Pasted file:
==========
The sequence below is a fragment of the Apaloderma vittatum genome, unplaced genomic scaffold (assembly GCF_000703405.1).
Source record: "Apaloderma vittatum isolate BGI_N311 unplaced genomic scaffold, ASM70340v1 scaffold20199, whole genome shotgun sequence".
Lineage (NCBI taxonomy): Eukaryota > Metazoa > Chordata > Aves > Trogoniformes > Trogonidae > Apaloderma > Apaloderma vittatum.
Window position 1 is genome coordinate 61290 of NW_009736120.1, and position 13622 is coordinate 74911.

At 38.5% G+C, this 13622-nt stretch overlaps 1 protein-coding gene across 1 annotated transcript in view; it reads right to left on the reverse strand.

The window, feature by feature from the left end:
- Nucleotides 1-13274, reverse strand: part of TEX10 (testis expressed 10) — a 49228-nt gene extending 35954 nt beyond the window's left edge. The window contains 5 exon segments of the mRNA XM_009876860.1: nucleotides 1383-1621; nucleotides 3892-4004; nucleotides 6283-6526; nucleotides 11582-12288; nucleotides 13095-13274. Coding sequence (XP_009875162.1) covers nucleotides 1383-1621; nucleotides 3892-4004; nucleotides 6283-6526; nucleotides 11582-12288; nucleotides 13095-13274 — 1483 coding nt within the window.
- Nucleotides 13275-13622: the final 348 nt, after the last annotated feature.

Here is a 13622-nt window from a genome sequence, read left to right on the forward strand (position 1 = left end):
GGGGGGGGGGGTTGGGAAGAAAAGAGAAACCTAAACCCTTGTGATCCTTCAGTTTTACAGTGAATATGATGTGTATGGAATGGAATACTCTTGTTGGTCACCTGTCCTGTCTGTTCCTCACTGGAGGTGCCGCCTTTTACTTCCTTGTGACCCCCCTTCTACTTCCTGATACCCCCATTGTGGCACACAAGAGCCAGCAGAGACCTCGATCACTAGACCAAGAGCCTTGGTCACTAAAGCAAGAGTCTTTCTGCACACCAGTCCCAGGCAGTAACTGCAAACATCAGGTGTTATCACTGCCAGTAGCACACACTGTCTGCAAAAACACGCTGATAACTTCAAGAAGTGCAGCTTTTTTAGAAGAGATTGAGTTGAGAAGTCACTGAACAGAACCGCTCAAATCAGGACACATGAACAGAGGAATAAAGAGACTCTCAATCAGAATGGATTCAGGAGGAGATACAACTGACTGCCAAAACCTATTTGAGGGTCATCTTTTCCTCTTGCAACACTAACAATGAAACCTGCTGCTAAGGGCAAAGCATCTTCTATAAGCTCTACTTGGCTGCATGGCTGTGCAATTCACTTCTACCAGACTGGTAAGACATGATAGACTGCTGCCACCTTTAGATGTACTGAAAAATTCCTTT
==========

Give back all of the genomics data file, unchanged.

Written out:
The sequence below is a fragment of the Apaloderma vittatum genome, unplaced genomic scaffold (assembly GCF_000703405.1).
Source record: "Apaloderma vittatum isolate BGI_N311 unplaced genomic scaffold, ASM70340v1 scaffold20199, whole genome shotgun sequence".
Lineage (NCBI taxonomy): Eukaryota > Metazoa > Chordata > Aves > Trogoniformes > Trogonidae > Apaloderma > Apaloderma vittatum.
Window position 1 is genome coordinate 61290 of NW_009736120.1, and position 13622 is coordinate 74911.

At 38.5% G+C, this 13622-nt stretch overlaps 1 protein-coding gene across 1 annotated transcript in view; it reads right to left on the reverse strand.

The window, feature by feature from the left end:
- Nucleotides 1-13274, reverse strand: part of TEX10 (testis expressed 10) — a 49228-nt gene extending 35954 nt beyond the window's left edge. The window contains 5 exon segments of the mRNA XM_009876860.1: nucleotides 1383-1621; nucleotides 3892-4004; nucleotides 6283-6526; nucleotides 11582-12288; nucleotides 13095-13274. Coding sequence (XP_009875162.1) covers nucleotides 1383-1621; nucleotides 3892-4004; nucleotides 6283-6526; nucleotides 11582-12288; nucleotides 13095-13274 — 1483 coding nt within the window.
- Nucleotides 13275-13622: the final 348 nt, after the last annotated feature.

Here is a 13622-nt window from a genome sequence, read left to right on the forward strand (position 1 = left end):
GGGGGGGGGGGTTGGGAAGAAAAGAGAAACCTAAACCCTTGTGATCCTTCAGTTTTACAGTGAATATGATGTGTATGGAATGGAATACTCTTGTTGGTCACCTGTCCTGTCTGTTCCTCACTGGAGGTGCCGCCTTTTACTTCCTTGTGACCCCCCTTCTACTTCCTGATACCCCCATTGTGGCACACAAGAGCCAGCAGAGACCTCGATCACTAGACCAAGAGCCTTGGTCACTAAAGCAAGAGTCTTTCTGCACACCAGTCCCAGGCAGTAACTGCAAACATCAGGTGTTATCACTGCCAGTAGCACACACTGTCTGCAAAAACACGCTGATAACTTCAAGAAGTGCAGCTTTTTTAGAAGAGATTGAGTTGAGAAGTCACTGAACAGAACCGCTCAAATCAGGACACATGAACAGAGGAATAAAGAGACTCTCAATCAGAATGGATTCAGGAGGAGATACAACTGACTGCCAAAACCTATTTGAGGGTCATCTTTTCCTCTTGCAACACTAACAATGAAACCTGCTGCTAAGGGCAAAGCATCTTCTATAAGCTCTACTTGGCTGCATGGCTGTGCAATTCACTTCTACCAGACTGGTAAGACATGATAGACTGCTGCCACCTTTAGATGTACTGAAAAATTCCTTT